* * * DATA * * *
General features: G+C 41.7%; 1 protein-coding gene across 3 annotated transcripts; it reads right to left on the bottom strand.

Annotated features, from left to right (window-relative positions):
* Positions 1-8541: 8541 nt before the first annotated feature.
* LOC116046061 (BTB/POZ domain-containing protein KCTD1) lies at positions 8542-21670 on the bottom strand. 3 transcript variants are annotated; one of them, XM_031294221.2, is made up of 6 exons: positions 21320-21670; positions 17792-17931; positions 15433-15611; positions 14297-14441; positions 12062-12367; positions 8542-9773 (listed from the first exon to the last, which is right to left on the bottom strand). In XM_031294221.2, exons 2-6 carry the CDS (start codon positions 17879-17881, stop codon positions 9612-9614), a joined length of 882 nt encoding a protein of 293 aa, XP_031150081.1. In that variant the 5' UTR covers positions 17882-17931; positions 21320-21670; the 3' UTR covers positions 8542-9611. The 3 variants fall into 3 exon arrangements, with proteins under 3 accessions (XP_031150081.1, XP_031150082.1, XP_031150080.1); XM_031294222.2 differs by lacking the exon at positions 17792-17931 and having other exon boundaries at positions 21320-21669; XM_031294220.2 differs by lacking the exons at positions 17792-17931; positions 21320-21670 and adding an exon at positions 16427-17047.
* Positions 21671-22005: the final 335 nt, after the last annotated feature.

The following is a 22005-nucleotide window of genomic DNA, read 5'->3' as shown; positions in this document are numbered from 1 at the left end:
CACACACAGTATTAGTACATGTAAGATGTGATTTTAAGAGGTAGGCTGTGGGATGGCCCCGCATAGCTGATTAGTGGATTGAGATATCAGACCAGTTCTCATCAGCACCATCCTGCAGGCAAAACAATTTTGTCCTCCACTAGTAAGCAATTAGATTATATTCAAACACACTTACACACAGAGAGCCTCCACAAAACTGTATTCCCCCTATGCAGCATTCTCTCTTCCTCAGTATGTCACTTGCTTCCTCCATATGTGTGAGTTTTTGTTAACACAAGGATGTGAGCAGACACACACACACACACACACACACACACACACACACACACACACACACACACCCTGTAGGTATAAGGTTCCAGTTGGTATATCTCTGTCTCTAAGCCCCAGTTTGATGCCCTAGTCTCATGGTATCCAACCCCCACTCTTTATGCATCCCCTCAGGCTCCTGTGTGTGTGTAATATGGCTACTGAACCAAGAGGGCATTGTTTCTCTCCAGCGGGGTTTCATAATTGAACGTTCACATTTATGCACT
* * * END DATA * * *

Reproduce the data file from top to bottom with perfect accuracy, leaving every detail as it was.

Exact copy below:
General features: G+C 41.7%; 1 protein-coding gene across 3 annotated transcripts; it reads right to left on the bottom strand.

Annotated features, from left to right (window-relative positions):
* Positions 1-8541: 8541 nt before the first annotated feature.
* LOC116046061 (BTB/POZ domain-containing protein KCTD1) lies at positions 8542-21670 on the bottom strand. 3 transcript variants are annotated; one of them, XM_031294221.2, is made up of 6 exons: positions 21320-21670; positions 17792-17931; positions 15433-15611; positions 14297-14441; positions 12062-12367; positions 8542-9773 (listed from the first exon to the last, which is right to left on the bottom strand). In XM_031294221.2, exons 2-6 carry the CDS (start codon positions 17879-17881, stop codon positions 9612-9614), a joined length of 882 nt encoding a protein of 293 aa, XP_031150081.1. In that variant the 5' UTR covers positions 17882-17931; positions 21320-21670; the 3' UTR covers positions 8542-9611. The 3 variants fall into 3 exon arrangements, with proteins under 3 accessions (XP_031150081.1, XP_031150082.1, XP_031150080.1); XM_031294222.2 differs by lacking the exon at positions 17792-17931 and having other exon boundaries at positions 21320-21669; XM_031294220.2 differs by lacking the exons at positions 17792-17931; positions 21320-21670 and adding an exon at positions 16427-17047.
* Positions 21671-22005: the final 335 nt, after the last annotated feature.

The following is a 22005-nucleotide window of genomic DNA, read 5'->3' as shown; positions in this document are numbered from 1 at the left end:
CACACACAGTATTAGTACATGTAAGATGTGATTTTAAGAGGTAGGCTGTGGGATGGCCCCGCATAGCTGATTAGTGGATTGAGATATCAGACCAGTTCTCATCAGCACCATCCTGCAGGCAAAACAATTTTGTCCTCCACTAGTAAGCAATTAGATTATATTCAAACACACTTACACACAGAGAGCCTCCACAAAACTGTATTCCCCCTATGCAGCATTCTCTCTTCCTCAGTATGTCACTTGCTTCCTCCATATGTGTGAGTTTTTGTTAACACAAGGATGTGAGCAGACACACACACACACACACACACACACACACACACACACACACACACACACACCCTGTAGGTATAAGGTTCCAGTTGGTATATCTCTGTCTCTAAGCCCCAGTTTGATGCCCTAGTCTCATGGTATCCAACCCCCACTCTTTATGCATCCCCTCAGGCTCCTGTGTGTGTGTAATATGGCTACTGAACCAAGAGGGCATTGTTTCTCTCCAGCGGGGTTTCATAATTGAACGTTCACATTTATGCACT